Robotic-assisted surgery may be a useful approach to protect urinary function in the modern era of diverse surgical approaches for rectal cancer



Urinary dysfunction (UD) remains a significant complication of rectal cancer surgery. In modern surgical treatment for rectal cancer, multiple operative approaches are used. Such approaches include open, laparoscopic, and robotic-assisted surgery; and multiple procedures, including anterior, intersphincteric, and abdominoperineal resection. Thus, modern surgical treatments for rectal cancer have diversified. This study aimed to identify risk factors for early UD (EUD) after total mesorectal excision (TME) and to explore the methods for decreasing postoperative EUD in diverse surgical treatments for rectal cancer.


In our retrospective cohort study, we enrolled patients with lower rectal cancer who underwent TME alone at a single high-volume cancer center between 2010 and 2017. EUD was defined as the presence of ≥ 50 mL residual urine volume. Multivariate analysis was performed to determine clinicopathological factors significantly associated with postoperative EUD.


Of a total of 337 eligible patients, 32 patients (10%) had postoperative EUD. Multivariate analysis revealed that only the operative approach (laparoscopic surgery: odds ratio [OR], 8.93; 95% confidence interval [CI], 2.94–27.14, open surgery: OR, 11.55; 95% CI 2.10–63.83) was significantly associated with an increase in postoperative EUD. Robotic-assisted surgery was associated with significant reduction in postoperative EUD.


Only robotic-assisted surgery was inversely correlated with postoperative EUD. Robotic-assisted surgery may be a useful approach to protect urinary function in lower rectal cancer surgery.

This is a preview of subscription content, access via your institution.

Fig. 1


  1. 1.

    Heald RJ, Moran BJ, Ryall RD, Sexton R, MacFarlane JK (1998) Rectal cancer: the Basingstoke experience of total mesorectal excision, 1978–1997. Arch Surg 133:894–899

    CAS  Article  Google Scholar 

  2. 2.

    Watanabe T, Muro K, Ajioka Y, Hashiguchi Y, Ito Y, Saito Y, Hamaguchi T, Ishida H, Ishiguro M, Ishihara S, Kanemitsu Y, Kawano H, Kinugasa Y, Kokudo N, Murofushi K, Nakajima T, Oka S, Sakai Y, Tsuji A, Uehara K, Ueno H, Yamazaki K, Yoshida M, Yoshino T, Boku N, Fujimori T, Itabashi M, Koinuma N, Morita T, Nishimura G, Sakata Y, Shimada Y, Takahashi K, Tanaka S, Tsuruta O, Yamaguchi T, Yamaguchi N, Tanaka T, Kotake K, Sugihara K, Japanese Society for Cancer of the Colon, and Rectum (2018) Japanese Society for Cancer of the Colon and Rectum (JSCCR) guidelines 2016 for the treatment of colorectal cancer. Int J Clin Oncol 23:1–34

    Article  Google Scholar 

  3. 3.

    Enker WE (1992) Potency, cure, and local control in the operative treatment of rectal cancer. Arch Surg 127:1396–1401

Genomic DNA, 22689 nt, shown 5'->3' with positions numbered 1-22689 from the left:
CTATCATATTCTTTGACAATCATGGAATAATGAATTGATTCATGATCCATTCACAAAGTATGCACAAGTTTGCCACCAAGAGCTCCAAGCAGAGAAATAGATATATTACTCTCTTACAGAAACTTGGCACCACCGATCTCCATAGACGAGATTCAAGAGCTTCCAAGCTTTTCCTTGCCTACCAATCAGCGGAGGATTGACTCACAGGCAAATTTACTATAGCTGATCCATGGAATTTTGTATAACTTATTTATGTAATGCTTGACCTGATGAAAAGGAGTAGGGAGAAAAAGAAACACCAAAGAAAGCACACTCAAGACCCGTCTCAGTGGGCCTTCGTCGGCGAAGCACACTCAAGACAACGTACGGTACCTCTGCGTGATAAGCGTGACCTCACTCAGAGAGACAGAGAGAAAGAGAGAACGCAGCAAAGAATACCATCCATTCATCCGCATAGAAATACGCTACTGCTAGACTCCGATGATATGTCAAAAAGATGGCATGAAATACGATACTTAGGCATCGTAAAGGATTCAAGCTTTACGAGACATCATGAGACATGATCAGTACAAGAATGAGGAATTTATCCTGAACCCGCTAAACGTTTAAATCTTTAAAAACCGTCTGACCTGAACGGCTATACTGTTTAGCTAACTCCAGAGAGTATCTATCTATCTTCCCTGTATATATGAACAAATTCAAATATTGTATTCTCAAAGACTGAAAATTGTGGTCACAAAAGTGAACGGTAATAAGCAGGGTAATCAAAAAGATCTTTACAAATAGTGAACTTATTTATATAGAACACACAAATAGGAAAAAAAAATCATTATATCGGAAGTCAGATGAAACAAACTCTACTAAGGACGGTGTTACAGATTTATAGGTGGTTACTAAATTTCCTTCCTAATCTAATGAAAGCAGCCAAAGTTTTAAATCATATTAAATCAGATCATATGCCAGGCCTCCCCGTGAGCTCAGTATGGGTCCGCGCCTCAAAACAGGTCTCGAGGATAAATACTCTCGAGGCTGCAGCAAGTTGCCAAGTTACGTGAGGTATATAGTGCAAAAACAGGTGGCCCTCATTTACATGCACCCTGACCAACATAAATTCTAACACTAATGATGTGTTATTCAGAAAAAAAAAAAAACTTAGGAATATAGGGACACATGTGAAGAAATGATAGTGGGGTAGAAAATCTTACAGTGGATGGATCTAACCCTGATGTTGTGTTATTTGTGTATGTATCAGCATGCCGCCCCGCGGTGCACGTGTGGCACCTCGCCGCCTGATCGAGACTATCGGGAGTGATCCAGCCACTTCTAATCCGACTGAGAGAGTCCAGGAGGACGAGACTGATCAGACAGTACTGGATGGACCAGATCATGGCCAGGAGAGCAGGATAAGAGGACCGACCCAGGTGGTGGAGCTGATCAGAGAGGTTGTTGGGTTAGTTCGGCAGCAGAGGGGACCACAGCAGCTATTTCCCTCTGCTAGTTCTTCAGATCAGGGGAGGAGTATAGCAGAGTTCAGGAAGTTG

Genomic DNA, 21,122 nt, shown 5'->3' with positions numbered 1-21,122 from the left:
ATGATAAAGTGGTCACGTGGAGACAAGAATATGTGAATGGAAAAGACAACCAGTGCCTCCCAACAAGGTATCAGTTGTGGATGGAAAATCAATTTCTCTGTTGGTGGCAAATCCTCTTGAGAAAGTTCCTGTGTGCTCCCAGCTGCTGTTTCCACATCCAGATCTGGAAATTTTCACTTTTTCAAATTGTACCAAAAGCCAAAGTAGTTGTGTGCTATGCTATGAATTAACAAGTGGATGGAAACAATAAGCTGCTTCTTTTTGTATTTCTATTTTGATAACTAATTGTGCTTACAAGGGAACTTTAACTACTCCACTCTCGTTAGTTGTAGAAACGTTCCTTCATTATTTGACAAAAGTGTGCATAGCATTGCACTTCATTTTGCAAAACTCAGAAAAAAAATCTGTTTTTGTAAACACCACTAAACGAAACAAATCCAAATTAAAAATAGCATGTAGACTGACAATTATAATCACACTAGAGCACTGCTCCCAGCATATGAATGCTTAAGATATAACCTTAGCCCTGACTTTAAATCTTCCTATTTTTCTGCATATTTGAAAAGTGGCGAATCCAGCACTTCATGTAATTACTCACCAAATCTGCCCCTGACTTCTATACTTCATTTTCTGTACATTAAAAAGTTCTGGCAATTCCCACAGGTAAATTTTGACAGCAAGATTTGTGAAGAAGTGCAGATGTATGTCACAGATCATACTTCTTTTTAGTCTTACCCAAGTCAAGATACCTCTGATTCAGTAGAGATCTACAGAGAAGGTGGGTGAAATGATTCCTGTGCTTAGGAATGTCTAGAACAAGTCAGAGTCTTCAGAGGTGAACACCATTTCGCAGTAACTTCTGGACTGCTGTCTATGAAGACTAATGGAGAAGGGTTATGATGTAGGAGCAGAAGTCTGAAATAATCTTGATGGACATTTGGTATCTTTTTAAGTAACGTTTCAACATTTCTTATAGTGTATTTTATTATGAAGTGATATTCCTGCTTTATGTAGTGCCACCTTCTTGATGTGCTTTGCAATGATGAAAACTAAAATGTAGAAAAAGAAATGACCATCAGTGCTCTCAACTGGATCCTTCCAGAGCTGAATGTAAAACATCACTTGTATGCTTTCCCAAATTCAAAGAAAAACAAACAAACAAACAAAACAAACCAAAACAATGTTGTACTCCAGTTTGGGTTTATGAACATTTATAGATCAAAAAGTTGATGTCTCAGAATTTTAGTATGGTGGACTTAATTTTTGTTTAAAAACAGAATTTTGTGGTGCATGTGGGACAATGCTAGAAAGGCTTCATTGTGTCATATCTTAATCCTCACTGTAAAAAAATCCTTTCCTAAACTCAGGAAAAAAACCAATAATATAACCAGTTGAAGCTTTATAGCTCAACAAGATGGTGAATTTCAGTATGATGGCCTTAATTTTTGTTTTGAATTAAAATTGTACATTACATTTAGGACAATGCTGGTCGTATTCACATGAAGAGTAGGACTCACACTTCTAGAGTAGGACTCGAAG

CAS  Article  Google Scholar 

  4. 4.

    Pocard M, Zinzindohoue F, Haab F, Caplin S, Parc R, Tiret E (2002) A prospective study of sexual and urinary function before and after total mesorectal excision with autonomic nerve preservation for rectal cancer. Surgery 131:368–372

    Article  Google Scholar 

  5. 5.

    Lange MM, Maas CP, Marijnen CA, Wiggers T, Rutten HJ, Kranenbarg EK, van de Velde CJ, Cooperative Clinical Investigators of the Dutch Total Mesorectal Excision Trial (2008) Urinary dysfunction after rectal cancer treatment is mainly caused by surgery. Br J Surg 95:1020–1028

    CAS  Article  Google Scholar 

  6. 6.

    Lee SY, Kang SB, Kim DW, Oh HK, Ihn MH (2015) Risk factors and preventive measures for acute urinary retention after rectal cancer surgery. World J Surg 39:275–282

    Article  Google Scholar 

  7. 7.

    Ito M, Kobayashi A, Fujita S, Mizusawa J, Kanemitsu Y, Kinugasa Y, Komori K, Ohue M, Ota M, Akazai Y, Shiozawa M, Yamaguchi T, Akasu T, Moriya Y, Colorectal Cancer Study Group of Japan Clinical Oncology Group (2018) Urinary dysfunction after rectal cancer surgery: results from a randomized trial comparing mesorectal excision with and without lateral lymph node dissection for clinical stage II or III lower rectal cancer (Japan Clinical Oncology Group Study, JCOG0212). Eur J Surg Oncol 44:463–468

    Article  Google Scholar 

  8. 8.

    Tekkis PP, Cornish JA, Remzi FH, Tilney HS, Strong SA, Church JM, Lavery IC, Fazio VW (2009) Measuring sexual and urinary outcomes in women after rectal cancer excision. Dis Colon Rectum 52:46–54

    CAS  Article  Google Scholar 

  9. 9.

    Duran E, Tanriseven M, Ersoz N, Oztas M, Ozerhan IH, Kilbas Z, Demirbas S (2015) Urinary and sexual dysfunction rates and risk factors following rectal cancer surgery. Int J Colorectal Dis 30:1547–1555

    Article  Google Scholar 

  10. 10.

    Duchalais E, Larson DW, Machairas N, Mathis KL, Dozois EJ, Kelley SR (2019) Outcomes of early removal of urinary catheter following rectal resection for cancer. Ann Surg Oncol 26:79–85

    CAS  Article  Google Scholar 

  11. 11.

    Dayal S, Battersby N, Cecil T (2017) Evolution of surgical treatment for rectal cancer: a review. J Gastrointest Surg 21:1166–1173

    Article  Google Scholar 

  12. 12.

    Brierley JD, Gospodarowicz MK, Wittekind C (2017) TNM classification of malignant tumours, 8th edn. Wiley-Blackwell, Oxford

    Google Scholar 

  13. 13.

    Yamaoka Y, Kinugasa Y, Shiomi A, Yamaguchi T, Kagawa H, Yamakawa Y, Numata M, Furutani A (2017) Preoperative chemoradiotherapy changes the size criterion for predicting lateral lymph node metastasis in lower rectal cancer. Int J Colorectal Dis 32:1631–1637

    Article  Google Scholar 

  14. 14.